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National Science Foundation grant will allow Blinn to incorporate connected devices, 3D printing in its dual credit courses

Program will show K-12 students hands-on applications for STEM and ICT education

October 10, 2016

Blinn College and the Texas A&M University College of Engineering recently were awarded a three-year National Science Foundation Innovative Technology Experiences for Students and Teachers grant to develop programs making K-12 students aware of the career opportunities in science, technology, engineering, and mathematics (STEM) and information and communications technology (ICT).

Texas A&M will develop plans to incorporate authentic design activities related to building automation into junior high and high school courses, and create summer programs for junior high school students to create connected devices.  Blinn will adapt and introduce new high school dual credit engineering courses to include connected devices and 3D printing. To achieve these goals, Texas A&M was awarded $834,654 and Blinn was awarded $214,710.

“Two of the most exciting and transformational technologies today are connected devices, also known as the internet of things, and 3D printing,” said Max Hibbs, Blinn College Dean of Mathematics, Business, Engineering, & Technology. “As major companies adopt these technologies, the workforce of the future will need to be comfortable working with these connected devices, how new manufacturing processes work, and understanding the role these technologies can play in the modern enterprise.”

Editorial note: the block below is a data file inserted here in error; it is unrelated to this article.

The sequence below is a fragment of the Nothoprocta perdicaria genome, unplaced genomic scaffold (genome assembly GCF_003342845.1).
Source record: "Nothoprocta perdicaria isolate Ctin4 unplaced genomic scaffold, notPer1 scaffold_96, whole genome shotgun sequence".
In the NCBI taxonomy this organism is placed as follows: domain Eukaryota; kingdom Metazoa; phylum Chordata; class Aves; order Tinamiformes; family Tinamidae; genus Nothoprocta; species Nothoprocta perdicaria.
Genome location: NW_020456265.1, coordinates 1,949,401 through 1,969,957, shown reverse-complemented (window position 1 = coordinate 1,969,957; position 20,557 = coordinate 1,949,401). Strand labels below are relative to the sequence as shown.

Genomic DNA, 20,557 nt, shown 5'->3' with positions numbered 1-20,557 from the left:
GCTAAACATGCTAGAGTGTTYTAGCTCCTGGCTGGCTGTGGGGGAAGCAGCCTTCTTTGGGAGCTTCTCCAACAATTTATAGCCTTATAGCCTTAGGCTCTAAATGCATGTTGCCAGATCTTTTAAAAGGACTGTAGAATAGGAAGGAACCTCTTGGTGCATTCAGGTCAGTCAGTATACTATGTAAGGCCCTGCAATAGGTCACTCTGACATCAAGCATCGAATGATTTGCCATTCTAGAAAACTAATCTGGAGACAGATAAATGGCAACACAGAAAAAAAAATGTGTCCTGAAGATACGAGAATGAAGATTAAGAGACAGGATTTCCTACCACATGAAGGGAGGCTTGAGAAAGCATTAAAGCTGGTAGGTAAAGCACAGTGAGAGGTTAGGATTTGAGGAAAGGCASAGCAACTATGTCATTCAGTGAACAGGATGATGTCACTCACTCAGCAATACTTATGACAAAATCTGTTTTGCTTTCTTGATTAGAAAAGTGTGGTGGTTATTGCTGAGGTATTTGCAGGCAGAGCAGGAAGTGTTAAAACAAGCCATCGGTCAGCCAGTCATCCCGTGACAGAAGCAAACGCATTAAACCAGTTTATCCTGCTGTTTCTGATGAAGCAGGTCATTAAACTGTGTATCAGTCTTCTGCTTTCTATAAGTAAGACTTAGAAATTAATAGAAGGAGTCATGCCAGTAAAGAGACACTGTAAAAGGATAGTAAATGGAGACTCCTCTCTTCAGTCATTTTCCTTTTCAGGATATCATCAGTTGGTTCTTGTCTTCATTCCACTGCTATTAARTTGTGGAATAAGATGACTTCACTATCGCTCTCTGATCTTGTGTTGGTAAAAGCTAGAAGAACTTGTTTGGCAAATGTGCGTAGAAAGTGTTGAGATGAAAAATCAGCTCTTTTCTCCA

To incorporate connected devices and 3D printing in their dual credit offerings, Blinn will establish new courses and modify others, such as Introduction to Engineering and Engineering Graphics. Blinn will introduce its first dual credit courses including these concepts in Fall 2017. The program will begin in Blinn’s dual credit courses offered in partnership with area school districts.

“Connected devices and 3D printing will be a part of everyday business life, especially in manufacturing,” Hibbs said. “By showing students how STEM and ICT education have hands-on applications, we can help them understand how important these curricula are, and the career opportunities they can offer.”

“Our hope is that by providing authentic experiential leaning activities related to the internet of things and 3D printing, students will have a better appreciation for STEM careers and want to continue their education in these areas,” said Michael Johnson, an associate professor in the Department of Engineering Technology and Industrial Distribution at Texas A&M. 

Blinn College’s Dual Credit Program enables high school students to earn credit toward a college degree while satisfying the requirements for high school graduation simultaneously. For more information, visit